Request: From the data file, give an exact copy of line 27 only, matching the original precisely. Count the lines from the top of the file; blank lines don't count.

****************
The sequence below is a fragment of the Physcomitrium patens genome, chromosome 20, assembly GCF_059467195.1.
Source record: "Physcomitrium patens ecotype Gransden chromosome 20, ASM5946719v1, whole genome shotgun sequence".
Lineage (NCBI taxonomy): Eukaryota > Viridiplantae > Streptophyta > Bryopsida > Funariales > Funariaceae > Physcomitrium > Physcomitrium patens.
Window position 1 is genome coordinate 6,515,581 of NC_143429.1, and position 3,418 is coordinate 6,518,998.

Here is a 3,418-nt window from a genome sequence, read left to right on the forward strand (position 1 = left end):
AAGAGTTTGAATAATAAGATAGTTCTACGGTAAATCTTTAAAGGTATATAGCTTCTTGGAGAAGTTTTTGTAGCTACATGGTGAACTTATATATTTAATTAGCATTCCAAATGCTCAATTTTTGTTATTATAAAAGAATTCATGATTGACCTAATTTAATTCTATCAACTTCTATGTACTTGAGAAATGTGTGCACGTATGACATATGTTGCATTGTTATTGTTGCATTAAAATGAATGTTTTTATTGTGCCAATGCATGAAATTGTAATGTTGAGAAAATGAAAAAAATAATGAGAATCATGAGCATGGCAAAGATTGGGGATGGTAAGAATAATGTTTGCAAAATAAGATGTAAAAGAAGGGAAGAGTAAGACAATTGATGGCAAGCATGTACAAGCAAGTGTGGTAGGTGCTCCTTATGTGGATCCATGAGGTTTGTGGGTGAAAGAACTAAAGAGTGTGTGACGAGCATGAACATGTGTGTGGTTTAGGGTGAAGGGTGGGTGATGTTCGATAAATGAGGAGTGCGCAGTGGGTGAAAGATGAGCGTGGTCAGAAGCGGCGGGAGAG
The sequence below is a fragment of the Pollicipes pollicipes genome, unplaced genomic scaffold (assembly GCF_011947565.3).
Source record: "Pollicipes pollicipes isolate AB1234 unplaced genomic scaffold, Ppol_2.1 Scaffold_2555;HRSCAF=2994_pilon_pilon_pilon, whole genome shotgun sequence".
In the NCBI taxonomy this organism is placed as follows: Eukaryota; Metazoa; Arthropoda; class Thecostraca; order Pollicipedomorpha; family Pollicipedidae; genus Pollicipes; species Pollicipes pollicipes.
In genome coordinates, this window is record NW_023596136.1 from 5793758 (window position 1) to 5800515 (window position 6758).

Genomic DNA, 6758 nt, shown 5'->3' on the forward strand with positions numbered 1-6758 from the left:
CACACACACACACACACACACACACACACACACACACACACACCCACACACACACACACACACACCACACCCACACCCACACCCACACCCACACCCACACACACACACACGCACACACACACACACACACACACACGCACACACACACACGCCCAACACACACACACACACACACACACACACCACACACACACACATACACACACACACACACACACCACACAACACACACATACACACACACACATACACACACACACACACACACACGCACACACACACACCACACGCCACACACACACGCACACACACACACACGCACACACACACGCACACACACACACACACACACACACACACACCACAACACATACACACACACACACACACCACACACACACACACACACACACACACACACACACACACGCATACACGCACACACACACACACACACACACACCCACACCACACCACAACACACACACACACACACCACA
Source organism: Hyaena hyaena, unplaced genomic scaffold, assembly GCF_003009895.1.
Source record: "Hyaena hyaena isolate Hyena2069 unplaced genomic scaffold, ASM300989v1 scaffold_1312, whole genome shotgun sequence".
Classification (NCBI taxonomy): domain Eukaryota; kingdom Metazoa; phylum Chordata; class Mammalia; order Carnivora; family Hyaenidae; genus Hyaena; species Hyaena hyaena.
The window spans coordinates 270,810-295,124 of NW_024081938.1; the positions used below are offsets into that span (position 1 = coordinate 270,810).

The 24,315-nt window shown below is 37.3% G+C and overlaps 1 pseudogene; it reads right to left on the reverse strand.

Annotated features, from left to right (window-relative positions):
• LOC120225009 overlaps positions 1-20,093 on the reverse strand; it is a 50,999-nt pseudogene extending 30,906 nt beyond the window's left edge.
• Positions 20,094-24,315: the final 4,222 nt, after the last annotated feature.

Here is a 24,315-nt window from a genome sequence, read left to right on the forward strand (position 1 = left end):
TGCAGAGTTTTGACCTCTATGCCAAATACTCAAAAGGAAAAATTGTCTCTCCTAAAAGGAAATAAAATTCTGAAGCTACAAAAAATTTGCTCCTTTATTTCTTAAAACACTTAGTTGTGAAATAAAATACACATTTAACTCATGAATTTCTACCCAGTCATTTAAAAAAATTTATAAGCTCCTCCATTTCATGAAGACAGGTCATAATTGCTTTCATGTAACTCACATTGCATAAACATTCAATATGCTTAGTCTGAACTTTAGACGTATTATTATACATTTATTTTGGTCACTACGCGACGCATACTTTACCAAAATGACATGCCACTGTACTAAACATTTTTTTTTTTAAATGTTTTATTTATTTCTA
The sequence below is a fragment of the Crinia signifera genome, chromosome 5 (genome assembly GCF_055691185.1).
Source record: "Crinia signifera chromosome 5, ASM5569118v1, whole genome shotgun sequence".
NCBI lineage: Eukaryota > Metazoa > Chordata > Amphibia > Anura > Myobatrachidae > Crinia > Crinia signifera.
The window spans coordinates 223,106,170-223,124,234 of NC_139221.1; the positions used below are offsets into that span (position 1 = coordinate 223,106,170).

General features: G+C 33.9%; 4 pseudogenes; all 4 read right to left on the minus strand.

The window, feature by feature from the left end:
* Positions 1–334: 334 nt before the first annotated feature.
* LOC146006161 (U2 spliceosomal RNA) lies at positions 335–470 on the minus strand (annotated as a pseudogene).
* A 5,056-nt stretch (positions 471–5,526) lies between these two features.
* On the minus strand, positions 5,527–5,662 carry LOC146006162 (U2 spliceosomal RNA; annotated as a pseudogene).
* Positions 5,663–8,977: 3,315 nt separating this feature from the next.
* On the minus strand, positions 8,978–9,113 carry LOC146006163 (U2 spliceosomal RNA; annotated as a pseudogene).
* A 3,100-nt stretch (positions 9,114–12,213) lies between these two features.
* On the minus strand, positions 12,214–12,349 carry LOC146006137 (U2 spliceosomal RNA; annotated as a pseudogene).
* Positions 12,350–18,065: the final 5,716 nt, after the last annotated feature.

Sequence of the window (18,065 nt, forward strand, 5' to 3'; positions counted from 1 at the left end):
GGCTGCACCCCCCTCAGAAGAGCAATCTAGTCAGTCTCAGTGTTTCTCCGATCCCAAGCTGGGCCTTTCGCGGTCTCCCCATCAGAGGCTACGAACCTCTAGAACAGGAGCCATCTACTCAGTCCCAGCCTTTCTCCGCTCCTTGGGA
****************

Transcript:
General features: G+C 33.9%; 4 pseudogenes; all 4 read right to left on the minus strand.